Note: Anatolia had to more Mediterranean before the Turks.

Based on the autosomal make-up of the South-Eastern IE,it is almost certain that it came from the Steppe, while an eastward migration from Anatolia seems to be unlikely. Anatolia as an ultimate source of the group is still in the play however, because a longer way makes more likely the loosing of the original genetic elements.

Va_Highlander said...

@Dienekes: "The steppe model fails here too, because it posits two expansions along pretty much the same route for the Tocharians and the Indo-Iranians, and must bring the Indo-Iranians all the way from wherever the (dialect continuum) existed. It is arguably a much more difficult proposition."

There could have been a millennium or more between migrations, so not sure why that is so difficult.

A bigger problem, to my mind, is the date Anthony is claiming for a Tocharian--Early-PIE split. 3300 BCE is centuries before significant nomadic pastoralism appeared on the Eurasian steppe. If they weren't nomadic, why did the forbears of the Afanasevo culture migrate, on foot no less, some thousands of kilometers to the east? Without direct evidence of migration, or motive for migrating, it's hard to see this as more than just a plausible story, at best.

Alternatively, we know that the peoples of southern Turkmenistan expanded eastward across southern Central Asia as far as Sarazm, in north-western Tajikistan, in the late fourth millennium BCE. Anthony has suggested that arid conditions west of the Tien Shan range would have presented a barrier to movement from Tajikistan to Siberia, but in reality that is far from clear. The general climatic trend in the region, over the past few millennia, seems to have been toward greater aridity. It may well be that the area was considerably more humid 5,000 years ago than it is today.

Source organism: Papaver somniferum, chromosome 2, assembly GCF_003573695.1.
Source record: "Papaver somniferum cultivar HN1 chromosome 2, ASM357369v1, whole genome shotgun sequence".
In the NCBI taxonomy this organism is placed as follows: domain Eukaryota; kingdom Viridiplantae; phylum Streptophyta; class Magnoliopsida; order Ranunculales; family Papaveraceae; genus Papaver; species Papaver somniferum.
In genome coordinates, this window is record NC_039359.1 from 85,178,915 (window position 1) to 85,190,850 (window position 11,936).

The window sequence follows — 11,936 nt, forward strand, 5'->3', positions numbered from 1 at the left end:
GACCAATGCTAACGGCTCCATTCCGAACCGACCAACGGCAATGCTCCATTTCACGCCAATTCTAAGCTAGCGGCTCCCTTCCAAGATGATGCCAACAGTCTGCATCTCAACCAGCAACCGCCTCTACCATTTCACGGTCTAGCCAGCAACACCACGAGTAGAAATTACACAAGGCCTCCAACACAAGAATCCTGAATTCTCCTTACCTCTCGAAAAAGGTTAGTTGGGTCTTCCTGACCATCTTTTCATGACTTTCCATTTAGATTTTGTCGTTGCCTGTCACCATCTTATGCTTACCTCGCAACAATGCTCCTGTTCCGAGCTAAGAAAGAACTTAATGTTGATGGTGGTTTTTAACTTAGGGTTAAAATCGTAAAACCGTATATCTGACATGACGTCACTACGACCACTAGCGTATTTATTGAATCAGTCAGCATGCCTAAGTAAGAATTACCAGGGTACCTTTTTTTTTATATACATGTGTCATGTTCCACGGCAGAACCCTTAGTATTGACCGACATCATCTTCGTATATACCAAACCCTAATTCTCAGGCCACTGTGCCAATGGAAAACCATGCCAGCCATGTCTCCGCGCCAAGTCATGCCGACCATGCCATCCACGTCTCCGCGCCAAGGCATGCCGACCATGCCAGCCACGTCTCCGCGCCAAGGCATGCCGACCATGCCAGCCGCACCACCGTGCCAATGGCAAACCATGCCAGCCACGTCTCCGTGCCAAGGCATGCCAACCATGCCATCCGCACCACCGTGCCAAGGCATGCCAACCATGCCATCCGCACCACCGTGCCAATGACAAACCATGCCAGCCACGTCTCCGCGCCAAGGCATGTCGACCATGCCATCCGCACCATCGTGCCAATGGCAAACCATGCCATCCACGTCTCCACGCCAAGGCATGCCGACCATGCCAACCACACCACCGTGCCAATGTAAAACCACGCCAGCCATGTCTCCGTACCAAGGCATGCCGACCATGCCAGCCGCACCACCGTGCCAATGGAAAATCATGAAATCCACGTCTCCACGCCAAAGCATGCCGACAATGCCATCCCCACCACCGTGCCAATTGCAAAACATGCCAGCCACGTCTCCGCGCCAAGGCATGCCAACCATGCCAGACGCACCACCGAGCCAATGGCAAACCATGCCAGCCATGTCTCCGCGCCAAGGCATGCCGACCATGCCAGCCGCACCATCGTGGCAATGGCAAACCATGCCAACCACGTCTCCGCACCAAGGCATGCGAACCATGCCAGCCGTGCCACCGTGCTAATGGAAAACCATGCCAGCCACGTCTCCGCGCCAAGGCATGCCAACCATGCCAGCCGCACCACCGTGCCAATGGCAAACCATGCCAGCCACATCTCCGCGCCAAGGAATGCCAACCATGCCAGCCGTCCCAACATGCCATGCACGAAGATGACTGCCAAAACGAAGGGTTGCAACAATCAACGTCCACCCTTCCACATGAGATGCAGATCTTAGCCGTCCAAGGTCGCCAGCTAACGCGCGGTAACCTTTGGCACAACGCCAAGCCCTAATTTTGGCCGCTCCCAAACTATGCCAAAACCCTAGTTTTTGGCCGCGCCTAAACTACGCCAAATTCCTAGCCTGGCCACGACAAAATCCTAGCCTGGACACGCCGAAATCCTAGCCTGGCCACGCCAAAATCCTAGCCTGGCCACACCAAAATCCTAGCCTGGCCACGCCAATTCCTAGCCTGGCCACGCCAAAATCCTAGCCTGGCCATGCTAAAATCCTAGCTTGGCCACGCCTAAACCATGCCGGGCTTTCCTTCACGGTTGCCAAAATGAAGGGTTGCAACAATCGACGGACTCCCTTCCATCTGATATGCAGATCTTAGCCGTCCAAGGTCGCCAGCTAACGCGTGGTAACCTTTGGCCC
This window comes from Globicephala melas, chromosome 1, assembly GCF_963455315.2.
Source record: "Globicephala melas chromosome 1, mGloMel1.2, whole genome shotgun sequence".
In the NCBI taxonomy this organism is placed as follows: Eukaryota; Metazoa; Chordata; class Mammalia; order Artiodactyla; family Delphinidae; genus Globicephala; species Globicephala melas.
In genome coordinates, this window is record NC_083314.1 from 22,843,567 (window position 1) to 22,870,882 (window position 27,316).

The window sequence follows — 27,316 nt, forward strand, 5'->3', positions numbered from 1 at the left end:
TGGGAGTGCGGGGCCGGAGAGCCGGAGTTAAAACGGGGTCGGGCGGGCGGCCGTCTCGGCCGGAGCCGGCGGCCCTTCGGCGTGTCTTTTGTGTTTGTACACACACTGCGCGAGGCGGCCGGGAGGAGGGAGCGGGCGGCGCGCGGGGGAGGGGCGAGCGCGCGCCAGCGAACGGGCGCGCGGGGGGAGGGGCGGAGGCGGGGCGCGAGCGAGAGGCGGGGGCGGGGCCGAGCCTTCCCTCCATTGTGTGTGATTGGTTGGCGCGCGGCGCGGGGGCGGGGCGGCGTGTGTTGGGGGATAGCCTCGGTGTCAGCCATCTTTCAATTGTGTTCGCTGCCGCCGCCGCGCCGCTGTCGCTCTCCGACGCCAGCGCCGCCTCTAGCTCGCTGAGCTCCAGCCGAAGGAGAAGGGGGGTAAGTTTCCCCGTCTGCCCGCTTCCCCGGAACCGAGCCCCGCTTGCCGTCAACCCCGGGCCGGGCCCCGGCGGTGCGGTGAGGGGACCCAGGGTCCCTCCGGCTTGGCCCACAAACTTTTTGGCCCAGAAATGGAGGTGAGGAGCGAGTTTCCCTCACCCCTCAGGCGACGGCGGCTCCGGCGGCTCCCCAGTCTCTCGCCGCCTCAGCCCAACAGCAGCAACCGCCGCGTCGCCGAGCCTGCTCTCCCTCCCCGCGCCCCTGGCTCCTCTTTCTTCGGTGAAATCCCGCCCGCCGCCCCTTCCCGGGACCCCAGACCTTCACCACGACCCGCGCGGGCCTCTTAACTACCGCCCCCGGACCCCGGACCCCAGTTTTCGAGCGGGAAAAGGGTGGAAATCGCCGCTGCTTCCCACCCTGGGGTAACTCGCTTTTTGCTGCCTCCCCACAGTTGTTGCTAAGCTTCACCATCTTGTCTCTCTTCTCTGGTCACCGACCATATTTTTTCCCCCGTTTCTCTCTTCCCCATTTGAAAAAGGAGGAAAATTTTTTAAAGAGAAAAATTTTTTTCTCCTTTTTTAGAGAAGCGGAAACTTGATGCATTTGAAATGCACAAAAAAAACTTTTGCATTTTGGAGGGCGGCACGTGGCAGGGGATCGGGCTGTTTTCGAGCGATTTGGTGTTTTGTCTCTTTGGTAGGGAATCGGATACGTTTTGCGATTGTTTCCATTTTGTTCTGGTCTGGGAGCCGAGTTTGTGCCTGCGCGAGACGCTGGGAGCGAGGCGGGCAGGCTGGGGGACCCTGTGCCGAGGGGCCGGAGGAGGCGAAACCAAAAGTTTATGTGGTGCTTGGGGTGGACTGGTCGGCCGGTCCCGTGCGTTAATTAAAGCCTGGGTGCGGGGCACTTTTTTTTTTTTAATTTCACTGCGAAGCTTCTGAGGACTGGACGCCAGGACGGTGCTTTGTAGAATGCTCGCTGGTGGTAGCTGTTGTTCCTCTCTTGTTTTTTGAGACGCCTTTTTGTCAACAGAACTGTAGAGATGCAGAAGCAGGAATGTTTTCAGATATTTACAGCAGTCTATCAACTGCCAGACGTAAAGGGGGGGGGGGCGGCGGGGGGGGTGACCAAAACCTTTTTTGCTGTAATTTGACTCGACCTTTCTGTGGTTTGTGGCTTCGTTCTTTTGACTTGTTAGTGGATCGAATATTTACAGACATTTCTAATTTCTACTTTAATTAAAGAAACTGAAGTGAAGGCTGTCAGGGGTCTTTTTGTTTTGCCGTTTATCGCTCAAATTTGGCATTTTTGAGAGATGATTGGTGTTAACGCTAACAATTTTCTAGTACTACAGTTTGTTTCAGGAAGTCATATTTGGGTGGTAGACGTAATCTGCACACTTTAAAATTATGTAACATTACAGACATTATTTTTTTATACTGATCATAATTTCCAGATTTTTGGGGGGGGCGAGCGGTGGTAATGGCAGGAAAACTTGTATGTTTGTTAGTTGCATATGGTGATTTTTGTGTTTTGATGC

CJ said...

"The point is: a straight out of Anatolia migration would bring a significant Mediterranean signal into Pakistan/India. Not necessarily a big one, but at least significant. I looked up your Globe13 spreadsheet. There is no such a signal, the Mediterranean component is at noise level or barely above (and still could come from the Steppe, even the Uygurs are more Mediterranean that the SE IE). At the other hand the North European admixture is clear."

Wrong wrong wrong. The Dodecad results you are seeing are not any kind of formal admixture test. All you are seeing is that there is a West Asian cluster that is picking up most of the "western" aspect of Pakistan/India structure.

Formal admixture is a different animal entirely from what you are seeing from Dodecad.

Get AdmixTools up and running and give us some results, and we can talk.

pconroy said...

I'd love to see the whole paper, but I think the map gets some things right and some wrong.

1. Anatolian was probably an early break away by an elite, ruling over a large substrate of different origin.

2. Celtic and Tocharian (Centum) probably developed North of the Caucasus and spread West and East.